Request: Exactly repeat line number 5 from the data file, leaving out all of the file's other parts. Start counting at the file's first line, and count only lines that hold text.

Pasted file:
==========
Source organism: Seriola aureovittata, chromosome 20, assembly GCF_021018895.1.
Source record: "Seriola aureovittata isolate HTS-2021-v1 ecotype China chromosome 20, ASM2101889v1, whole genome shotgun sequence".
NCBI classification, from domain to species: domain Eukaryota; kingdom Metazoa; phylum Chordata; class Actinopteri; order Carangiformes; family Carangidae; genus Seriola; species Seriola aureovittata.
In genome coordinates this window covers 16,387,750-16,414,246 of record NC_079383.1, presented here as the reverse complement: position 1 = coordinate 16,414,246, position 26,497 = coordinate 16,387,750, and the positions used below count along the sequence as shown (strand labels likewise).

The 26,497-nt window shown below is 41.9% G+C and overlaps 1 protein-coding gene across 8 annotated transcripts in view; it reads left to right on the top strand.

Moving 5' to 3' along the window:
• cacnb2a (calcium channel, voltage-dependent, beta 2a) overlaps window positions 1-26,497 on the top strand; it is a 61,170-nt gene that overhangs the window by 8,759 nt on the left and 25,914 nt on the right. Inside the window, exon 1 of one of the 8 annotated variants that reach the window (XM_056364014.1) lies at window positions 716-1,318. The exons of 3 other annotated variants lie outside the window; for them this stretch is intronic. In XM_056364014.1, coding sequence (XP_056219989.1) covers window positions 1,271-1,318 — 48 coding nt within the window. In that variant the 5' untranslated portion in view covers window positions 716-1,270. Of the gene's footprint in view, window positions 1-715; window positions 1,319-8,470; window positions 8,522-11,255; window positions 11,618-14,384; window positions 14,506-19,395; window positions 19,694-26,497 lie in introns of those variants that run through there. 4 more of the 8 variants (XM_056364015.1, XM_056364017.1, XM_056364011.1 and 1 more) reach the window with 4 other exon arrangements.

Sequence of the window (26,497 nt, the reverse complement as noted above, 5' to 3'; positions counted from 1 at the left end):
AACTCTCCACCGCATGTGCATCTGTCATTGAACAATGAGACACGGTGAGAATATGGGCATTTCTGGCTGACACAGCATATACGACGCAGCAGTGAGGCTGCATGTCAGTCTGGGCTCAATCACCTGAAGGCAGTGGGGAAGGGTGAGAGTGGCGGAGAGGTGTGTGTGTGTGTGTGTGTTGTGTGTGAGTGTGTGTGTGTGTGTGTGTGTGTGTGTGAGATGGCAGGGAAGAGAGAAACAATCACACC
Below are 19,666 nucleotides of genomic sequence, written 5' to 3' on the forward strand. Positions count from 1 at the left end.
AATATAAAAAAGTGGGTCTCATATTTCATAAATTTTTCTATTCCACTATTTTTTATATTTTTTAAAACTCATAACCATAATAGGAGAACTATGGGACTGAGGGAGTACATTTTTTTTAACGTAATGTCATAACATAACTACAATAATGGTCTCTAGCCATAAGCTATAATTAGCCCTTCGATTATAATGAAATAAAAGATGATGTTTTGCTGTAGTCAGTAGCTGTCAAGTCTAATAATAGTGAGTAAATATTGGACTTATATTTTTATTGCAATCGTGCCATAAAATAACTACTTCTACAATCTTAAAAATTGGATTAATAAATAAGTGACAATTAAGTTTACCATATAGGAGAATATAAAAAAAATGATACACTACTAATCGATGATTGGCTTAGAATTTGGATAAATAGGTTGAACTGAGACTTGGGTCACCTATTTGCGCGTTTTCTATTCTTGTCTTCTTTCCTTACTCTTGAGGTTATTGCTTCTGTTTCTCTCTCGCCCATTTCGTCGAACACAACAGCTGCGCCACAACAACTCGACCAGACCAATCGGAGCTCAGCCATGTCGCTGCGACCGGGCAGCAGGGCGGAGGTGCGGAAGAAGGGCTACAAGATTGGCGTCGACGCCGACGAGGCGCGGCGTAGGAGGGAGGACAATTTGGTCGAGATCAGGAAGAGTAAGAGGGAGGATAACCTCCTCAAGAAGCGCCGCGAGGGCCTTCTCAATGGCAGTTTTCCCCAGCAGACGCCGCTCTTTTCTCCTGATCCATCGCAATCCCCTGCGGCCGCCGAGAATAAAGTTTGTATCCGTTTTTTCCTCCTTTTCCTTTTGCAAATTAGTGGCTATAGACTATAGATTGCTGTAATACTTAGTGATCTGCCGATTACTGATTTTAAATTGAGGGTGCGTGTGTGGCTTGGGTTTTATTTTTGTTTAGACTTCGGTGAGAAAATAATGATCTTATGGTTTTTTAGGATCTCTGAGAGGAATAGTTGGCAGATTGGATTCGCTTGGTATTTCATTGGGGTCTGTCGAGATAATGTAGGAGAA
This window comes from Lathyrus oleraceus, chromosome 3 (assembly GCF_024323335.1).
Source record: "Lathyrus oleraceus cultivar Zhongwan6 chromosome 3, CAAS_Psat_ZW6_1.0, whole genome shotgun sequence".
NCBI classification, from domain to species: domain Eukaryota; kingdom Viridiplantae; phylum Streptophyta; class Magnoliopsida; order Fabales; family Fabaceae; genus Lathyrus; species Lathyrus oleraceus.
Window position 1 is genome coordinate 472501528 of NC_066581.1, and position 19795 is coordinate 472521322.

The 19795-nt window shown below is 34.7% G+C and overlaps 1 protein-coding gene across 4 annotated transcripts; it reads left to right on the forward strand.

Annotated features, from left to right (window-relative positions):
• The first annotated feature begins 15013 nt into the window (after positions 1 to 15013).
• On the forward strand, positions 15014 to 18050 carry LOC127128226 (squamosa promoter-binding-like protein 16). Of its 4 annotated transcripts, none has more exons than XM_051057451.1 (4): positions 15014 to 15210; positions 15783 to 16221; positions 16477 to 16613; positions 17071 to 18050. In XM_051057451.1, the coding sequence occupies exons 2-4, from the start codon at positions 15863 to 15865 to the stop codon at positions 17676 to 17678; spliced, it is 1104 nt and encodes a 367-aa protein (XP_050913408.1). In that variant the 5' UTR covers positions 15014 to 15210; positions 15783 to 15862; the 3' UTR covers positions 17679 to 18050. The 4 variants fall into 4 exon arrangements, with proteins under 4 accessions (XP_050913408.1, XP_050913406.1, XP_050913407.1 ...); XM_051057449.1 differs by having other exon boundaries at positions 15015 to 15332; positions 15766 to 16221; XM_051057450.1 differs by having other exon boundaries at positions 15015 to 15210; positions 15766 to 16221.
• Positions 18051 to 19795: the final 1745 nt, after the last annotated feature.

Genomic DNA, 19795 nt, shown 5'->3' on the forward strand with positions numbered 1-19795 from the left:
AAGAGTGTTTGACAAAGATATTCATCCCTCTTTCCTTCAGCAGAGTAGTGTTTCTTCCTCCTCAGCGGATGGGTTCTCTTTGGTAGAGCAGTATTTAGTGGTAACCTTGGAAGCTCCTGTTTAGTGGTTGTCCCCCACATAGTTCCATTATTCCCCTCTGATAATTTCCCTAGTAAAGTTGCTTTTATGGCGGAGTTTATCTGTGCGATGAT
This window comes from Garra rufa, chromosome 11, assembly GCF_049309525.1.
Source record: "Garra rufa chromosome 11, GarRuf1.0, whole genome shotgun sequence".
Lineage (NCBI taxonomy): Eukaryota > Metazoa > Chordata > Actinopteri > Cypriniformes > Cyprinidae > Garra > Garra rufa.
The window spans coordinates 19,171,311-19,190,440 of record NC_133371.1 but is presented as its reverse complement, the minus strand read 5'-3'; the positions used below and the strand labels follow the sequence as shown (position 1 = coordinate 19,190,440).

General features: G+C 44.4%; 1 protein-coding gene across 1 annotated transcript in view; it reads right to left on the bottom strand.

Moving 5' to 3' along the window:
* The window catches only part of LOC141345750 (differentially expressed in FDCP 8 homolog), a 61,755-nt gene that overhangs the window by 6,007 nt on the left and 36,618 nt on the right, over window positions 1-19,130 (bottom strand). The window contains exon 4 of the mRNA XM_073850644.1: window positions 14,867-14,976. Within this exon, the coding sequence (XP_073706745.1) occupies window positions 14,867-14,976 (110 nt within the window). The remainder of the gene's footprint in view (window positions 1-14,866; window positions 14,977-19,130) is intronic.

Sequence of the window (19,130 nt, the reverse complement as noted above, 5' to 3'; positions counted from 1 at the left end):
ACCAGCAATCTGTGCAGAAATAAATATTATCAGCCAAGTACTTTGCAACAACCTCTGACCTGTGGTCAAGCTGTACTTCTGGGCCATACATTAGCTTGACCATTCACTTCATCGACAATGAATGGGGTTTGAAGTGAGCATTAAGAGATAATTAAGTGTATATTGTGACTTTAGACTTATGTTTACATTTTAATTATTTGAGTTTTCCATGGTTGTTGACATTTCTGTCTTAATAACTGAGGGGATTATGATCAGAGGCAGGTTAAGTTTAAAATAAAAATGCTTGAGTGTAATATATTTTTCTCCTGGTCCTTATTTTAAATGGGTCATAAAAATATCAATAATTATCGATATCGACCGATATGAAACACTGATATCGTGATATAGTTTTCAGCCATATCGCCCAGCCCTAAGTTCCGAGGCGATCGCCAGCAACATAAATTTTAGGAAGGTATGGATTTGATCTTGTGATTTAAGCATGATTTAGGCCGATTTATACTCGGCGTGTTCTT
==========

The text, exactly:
The 26,497-nt window shown below is 41.9% G+C and overlaps 1 protein-coding gene across 8 annotated transcripts in view; it reads left to right on the top strand.